A robotic arm used in construction usually has a fixed position and precise movements. Programming the arm is typically a matter of procedure where a fixed set of inputs elicits a fixed set of responses.
Mobile robots tend to live in a less structured and more unforgiving world. It's difficult to predict what combination of variables may be encountered as a robot moves through its environment. Programmers have taken a behavior-based approach to address this problem. Procedural systems like OPRS and rule-based systems are other approaches, but they all tend to differ from the more conventional procedure-oriented programming approaches used by C and Java programmers.
C and Java programmers concentrate on program flow. Procedures explicitly call other procedures. These other approaches can have procedures that operate in a sequential fashion. But they're normally invoked as part of a higher-level process that accounts for the current system state, new inputs from the environment, and a knowledge base.
For instance, in a simple rule-based system, a rule has a set of preconditions. The rule invocation process checks the preconditions against the current system state and invokes rules that meet their preconditions.
Placing system control in the hands of this type of higher-level process has advantages and disadvantages. Unfortunately, new programming tools and techniques are needed, increasing the learning curve as well as requiring new tools. On the plus side, programmers do not have to take care of many of the common functions used by the higher-level process, such as searching a knowledge base and dispatching new rules, behaviors, or whatever the system implements.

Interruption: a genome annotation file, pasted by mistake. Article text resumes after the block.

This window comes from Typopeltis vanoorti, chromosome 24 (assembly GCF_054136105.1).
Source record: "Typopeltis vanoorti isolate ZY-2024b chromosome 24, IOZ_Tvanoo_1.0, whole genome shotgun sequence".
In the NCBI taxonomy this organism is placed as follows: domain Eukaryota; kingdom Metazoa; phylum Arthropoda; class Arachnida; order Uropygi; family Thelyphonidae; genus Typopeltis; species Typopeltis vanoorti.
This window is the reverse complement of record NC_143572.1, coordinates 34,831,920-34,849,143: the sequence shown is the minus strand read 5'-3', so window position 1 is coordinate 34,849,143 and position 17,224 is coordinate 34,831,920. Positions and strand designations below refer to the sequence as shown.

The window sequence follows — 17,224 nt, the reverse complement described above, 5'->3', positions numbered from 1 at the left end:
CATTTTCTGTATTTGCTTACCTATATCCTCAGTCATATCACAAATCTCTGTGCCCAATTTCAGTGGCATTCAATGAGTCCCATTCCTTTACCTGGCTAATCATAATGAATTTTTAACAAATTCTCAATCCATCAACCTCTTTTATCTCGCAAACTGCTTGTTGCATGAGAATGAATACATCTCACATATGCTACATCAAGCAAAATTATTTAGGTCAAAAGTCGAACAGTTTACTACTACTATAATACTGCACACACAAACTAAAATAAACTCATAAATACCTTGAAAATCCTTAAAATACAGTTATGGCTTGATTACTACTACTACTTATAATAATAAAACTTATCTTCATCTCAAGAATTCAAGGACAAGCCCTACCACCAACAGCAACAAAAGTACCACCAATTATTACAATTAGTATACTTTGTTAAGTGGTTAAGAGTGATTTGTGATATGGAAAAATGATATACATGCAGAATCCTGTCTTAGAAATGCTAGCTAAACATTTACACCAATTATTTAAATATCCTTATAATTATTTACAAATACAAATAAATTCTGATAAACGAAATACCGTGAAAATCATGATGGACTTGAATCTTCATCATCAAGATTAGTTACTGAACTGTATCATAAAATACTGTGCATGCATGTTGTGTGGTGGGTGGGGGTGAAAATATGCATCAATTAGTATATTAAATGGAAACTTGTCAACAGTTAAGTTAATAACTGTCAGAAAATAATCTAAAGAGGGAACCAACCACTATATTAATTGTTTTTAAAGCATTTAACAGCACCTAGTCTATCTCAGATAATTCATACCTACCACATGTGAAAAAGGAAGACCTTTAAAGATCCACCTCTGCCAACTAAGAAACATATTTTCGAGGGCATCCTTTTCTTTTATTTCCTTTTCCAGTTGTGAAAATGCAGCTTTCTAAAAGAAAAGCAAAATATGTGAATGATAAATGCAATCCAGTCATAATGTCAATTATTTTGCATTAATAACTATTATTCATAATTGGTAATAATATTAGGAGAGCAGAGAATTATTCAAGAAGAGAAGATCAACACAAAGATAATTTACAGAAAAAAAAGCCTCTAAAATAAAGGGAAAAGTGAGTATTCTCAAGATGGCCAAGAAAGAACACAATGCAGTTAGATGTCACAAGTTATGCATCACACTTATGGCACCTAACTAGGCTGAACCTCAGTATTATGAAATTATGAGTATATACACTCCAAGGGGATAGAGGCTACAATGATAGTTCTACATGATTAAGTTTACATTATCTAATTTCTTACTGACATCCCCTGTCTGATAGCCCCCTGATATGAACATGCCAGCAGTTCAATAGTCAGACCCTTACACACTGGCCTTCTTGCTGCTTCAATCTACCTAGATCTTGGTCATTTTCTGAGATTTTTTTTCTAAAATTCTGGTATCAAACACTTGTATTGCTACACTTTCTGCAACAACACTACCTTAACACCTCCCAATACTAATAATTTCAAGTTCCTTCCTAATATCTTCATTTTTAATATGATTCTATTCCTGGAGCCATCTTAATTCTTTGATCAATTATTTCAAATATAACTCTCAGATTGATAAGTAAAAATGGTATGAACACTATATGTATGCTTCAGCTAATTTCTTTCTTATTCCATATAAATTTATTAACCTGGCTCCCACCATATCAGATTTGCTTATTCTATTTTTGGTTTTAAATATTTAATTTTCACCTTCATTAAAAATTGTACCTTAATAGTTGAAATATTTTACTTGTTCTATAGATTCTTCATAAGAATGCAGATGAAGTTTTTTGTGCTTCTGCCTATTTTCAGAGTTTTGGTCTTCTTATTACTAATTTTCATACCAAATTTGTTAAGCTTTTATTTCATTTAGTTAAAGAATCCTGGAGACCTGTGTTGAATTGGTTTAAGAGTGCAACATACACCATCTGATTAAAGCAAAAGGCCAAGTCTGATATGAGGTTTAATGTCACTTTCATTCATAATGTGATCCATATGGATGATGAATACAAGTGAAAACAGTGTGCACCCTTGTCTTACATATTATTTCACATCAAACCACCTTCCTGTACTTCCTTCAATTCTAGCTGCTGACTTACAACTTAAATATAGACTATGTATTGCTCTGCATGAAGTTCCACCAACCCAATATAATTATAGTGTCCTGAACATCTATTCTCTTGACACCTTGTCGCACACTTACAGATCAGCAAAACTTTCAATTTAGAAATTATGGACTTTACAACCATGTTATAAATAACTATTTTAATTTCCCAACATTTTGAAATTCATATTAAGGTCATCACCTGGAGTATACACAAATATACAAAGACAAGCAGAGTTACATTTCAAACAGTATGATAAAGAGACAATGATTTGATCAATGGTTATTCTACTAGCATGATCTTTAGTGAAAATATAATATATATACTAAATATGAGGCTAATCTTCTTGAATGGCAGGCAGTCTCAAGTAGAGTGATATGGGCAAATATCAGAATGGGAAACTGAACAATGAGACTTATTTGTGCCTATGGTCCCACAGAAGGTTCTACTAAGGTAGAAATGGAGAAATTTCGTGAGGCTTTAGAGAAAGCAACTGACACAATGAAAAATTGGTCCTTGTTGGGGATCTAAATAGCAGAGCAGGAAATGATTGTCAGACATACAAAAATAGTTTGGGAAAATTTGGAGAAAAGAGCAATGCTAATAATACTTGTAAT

Some approaches have tried to use artificial-intelligence languages like Lisp and Prolog, while others try to embed conventional languages such as C and Java. No one solution has dominated, which is why current robotics software platforms are so diverse.
This diversity is easy to understand when you consider the implications of even simple aspects of a dispatch mechanism. For example, it's not unusual to meet the preconditions for more than one rule. What happens when this occurs? In some instances, both rules can be active if they don't use the same resources. In others, a rule has a priority, and the highest-priority rule is used.
These kinds of differences have obvious implications on how a system operates. This is one reason why it can be difficult to move an application from one platform to another. The task is significantly more difficult than moving an application from one operating system to another.
While many behavior-based approaches are found on high-end PCs, this level of hardware isn't required to use the approach. This approach can be taken even on low-end microcontrollers.
The iRobot Roomba runs an 8-bit microcontroller with iRobot's proprietary behavior-based software. Granted, the number of behaviors used in the system is smaller than more complex, multiple robot environments. But it is possible to get quite a bit of flexibility, even with a small number of behaviors.